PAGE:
Saturday, April 07, 2012

Taistelu Näsilinnasta 1918 / [The Battle of Näsilinna 1918]

Slaget om Näsilinna 1918. FI 2012. PC: Kinoproduction. P+D: Claes Olsson. SC: Robert Alftan, Claes Olsson - based on interviews of the Melin company conducted by Konrad Vestlin in 1936-1937. DP: Pertti Mutanen. PD: Oskari Löytönen. M: Yari. ED: Oskar Franzen. Loc: Tampere. C: Nicke Lignell (Erik Gunnar Melin), Petter Kevin (Holm), Anton Häggblom (Boström), Wilhelm Grotenfelt (Lundström), Thomas Holm (Oskar Backström), Mattias Asplund (Johannes Fagerholm), Markus Wilson (Oskar Åbb), Mike Nordlund (John Häger). 70 min. Spoken in Swedish, titles in Finnish, with Finnish / Swedish subtitles by Iira Mukka / Carina Laurila-Olin. Distributed by FS Film. 2K DCP viewed at Kinopalatsi, Helsinki, 7 April 2012.

An episode from the Civil War of Finland, from its decisive battle of Tampere. Based on documents, it is the story of Erik Melin's company of the White Army, its 212 men who managed to penetrate the Red front and proceed over the Tammerkoski falls to the Näsilinna castle on 3 April, 1918.

Documentary materials are incorporated in the enactment of the attack of the company who fights without military colours, managing to surprise and conquer Reds in every turn. Much of the film has been shot in close-ups in the manner of Samuel Fuller's low budget The Big Red One.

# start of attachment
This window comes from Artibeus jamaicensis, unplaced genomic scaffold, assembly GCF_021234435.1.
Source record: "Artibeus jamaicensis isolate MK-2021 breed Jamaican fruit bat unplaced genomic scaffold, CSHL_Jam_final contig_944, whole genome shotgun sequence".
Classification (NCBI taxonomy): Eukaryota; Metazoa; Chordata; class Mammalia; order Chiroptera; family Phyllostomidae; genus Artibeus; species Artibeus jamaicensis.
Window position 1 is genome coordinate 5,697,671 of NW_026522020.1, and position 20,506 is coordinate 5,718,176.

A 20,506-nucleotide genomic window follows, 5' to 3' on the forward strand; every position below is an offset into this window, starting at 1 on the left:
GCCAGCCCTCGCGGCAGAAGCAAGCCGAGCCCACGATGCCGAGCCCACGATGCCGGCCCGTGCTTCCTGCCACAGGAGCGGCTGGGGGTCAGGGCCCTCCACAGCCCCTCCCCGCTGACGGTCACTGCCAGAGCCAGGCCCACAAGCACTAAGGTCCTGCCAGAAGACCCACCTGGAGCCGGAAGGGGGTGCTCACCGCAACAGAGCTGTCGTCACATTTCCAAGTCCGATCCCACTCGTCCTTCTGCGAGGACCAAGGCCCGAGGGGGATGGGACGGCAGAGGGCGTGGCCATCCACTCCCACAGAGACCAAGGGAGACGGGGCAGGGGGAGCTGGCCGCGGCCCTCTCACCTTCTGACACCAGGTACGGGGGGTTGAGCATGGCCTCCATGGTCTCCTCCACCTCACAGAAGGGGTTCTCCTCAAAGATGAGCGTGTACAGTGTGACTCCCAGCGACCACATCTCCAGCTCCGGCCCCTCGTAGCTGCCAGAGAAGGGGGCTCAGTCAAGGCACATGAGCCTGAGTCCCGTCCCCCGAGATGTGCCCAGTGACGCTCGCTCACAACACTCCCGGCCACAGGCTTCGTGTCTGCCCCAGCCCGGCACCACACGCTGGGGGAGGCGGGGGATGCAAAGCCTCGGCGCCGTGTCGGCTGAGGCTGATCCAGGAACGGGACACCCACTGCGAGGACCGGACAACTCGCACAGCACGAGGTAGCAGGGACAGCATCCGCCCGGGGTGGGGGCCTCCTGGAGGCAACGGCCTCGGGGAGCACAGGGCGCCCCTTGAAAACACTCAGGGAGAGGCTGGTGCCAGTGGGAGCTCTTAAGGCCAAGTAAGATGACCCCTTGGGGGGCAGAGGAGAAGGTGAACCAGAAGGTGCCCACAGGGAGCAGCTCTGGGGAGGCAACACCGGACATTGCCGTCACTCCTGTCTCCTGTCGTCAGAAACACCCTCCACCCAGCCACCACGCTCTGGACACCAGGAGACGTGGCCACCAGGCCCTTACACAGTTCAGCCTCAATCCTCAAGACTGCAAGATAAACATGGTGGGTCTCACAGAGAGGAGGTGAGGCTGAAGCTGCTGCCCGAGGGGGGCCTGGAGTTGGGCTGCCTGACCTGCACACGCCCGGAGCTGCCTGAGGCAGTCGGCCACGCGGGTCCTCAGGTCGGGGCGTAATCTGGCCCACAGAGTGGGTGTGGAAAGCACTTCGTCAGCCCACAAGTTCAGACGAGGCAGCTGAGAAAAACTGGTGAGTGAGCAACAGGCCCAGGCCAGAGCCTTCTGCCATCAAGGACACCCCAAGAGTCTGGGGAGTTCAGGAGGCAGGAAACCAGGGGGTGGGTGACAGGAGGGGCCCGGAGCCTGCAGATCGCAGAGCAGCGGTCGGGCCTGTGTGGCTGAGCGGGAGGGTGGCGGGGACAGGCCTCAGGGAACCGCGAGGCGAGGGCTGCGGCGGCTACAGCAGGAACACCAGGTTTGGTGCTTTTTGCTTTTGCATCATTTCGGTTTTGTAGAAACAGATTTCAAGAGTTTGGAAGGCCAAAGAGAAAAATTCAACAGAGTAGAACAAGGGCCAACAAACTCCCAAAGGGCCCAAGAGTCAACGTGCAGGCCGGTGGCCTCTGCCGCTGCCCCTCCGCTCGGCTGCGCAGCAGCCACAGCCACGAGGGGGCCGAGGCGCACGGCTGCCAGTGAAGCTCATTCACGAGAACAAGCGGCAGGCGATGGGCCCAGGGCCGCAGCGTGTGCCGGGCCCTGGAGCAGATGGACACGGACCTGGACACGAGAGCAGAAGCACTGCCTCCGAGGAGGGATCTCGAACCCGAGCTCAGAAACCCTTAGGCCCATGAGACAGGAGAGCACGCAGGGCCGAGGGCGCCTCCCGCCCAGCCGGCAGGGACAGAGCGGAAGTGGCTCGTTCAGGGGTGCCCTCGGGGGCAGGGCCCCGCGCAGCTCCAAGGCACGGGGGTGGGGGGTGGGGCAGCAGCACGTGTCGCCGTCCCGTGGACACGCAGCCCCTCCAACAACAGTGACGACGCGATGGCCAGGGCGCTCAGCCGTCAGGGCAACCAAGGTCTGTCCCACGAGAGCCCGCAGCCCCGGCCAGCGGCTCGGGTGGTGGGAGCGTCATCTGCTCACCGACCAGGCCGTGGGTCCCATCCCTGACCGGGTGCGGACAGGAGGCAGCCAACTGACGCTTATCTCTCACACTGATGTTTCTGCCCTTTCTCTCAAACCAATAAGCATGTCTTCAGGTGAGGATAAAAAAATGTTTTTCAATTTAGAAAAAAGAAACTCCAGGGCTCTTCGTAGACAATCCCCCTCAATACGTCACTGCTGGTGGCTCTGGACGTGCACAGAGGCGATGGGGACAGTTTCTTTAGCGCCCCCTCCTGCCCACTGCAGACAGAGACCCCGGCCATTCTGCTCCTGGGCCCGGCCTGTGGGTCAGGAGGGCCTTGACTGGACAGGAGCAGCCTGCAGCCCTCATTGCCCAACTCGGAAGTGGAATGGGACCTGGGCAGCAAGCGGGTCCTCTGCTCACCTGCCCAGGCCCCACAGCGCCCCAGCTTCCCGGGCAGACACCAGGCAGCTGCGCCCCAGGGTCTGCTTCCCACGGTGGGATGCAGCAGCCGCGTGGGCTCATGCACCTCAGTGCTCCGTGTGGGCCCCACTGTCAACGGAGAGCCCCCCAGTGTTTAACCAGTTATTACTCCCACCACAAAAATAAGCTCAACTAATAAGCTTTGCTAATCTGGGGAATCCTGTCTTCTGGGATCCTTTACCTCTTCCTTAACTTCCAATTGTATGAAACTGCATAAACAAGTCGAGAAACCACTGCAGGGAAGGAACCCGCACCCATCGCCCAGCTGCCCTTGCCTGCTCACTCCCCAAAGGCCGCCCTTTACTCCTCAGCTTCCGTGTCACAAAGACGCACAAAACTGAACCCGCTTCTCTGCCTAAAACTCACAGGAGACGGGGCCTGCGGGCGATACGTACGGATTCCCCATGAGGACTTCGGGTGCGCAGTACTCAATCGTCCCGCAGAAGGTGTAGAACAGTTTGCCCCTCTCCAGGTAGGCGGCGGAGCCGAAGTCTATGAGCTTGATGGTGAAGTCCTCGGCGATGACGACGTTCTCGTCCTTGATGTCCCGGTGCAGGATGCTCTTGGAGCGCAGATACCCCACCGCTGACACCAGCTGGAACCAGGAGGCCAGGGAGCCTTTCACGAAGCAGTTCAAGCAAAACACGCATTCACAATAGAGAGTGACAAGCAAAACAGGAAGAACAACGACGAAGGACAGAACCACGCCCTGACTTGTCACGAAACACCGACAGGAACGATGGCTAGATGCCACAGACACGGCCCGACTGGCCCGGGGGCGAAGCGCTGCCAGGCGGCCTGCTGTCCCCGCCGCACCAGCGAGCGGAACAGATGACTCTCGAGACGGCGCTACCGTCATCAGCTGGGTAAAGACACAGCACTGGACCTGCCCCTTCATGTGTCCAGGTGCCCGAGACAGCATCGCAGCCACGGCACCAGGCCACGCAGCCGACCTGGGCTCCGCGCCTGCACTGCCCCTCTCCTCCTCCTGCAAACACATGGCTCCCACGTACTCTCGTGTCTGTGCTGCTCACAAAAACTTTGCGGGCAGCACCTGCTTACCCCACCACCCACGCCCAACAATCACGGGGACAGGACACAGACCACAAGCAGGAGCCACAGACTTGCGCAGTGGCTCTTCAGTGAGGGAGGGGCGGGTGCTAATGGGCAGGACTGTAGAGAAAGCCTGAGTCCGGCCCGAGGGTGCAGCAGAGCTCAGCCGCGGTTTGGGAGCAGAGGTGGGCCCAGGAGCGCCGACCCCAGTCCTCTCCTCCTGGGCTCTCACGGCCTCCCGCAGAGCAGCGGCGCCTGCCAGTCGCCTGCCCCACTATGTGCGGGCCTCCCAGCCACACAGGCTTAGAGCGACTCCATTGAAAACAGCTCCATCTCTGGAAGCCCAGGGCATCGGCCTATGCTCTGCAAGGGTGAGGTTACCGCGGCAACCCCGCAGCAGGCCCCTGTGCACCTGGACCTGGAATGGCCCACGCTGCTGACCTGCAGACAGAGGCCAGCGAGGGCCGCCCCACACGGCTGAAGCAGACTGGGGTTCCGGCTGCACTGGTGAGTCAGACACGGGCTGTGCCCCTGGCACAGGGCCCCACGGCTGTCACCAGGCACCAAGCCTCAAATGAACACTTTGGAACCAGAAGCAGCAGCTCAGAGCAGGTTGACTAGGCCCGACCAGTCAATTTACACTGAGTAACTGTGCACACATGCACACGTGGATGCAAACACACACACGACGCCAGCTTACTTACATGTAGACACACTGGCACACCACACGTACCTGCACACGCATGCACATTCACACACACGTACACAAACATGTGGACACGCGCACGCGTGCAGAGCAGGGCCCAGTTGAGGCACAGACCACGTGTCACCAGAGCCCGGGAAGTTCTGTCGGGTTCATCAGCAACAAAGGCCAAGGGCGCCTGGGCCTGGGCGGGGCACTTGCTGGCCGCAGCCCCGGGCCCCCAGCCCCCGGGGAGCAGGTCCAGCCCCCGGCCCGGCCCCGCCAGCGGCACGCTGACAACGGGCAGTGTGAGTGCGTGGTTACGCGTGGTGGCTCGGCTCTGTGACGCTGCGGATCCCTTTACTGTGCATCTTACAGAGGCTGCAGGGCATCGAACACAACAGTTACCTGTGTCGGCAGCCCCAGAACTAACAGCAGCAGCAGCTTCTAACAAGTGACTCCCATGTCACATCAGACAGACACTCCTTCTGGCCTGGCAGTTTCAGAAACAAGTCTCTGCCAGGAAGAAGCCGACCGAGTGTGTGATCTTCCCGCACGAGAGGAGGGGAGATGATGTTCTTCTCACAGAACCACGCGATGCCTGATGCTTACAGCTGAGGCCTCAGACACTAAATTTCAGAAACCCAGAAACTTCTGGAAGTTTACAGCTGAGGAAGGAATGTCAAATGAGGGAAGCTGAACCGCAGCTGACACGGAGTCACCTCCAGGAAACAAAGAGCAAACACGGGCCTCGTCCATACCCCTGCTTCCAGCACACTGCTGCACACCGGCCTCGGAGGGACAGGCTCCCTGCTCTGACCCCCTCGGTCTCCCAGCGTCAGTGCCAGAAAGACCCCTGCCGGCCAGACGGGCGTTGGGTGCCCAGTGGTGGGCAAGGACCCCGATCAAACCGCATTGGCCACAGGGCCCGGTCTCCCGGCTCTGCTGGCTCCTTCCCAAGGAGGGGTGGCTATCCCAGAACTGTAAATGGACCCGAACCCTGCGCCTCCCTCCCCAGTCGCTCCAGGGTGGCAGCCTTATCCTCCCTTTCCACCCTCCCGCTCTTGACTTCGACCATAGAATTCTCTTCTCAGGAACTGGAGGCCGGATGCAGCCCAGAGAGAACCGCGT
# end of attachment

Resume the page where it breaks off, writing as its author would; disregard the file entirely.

There has been a cycle of recent Civil War movies in Finland, including Käsky, Raja 1918, Missä kuljimme kerran, and Täällä Pohjantähden alla. Taistelu Näsilinnasta 1918 is the second movie in this cycle with a Swedish point of view. Missä kuljimme kerran focused on the Finnish Swedes of Helsinki; Taistelu Näsilinnasta tells about the Finnish Swedish fighters from Pohjanmaa. I like the sober pursuit of a balanced view about events that are still sensitive in our land.

There was a good attendance in the viewing, and the audience seemed receptive to the intelligent presentation.

The photograph enlargements in the end look great on the big screen. The archival moving image footage is in low definition, and there is a digital video look in the 2K DCP.

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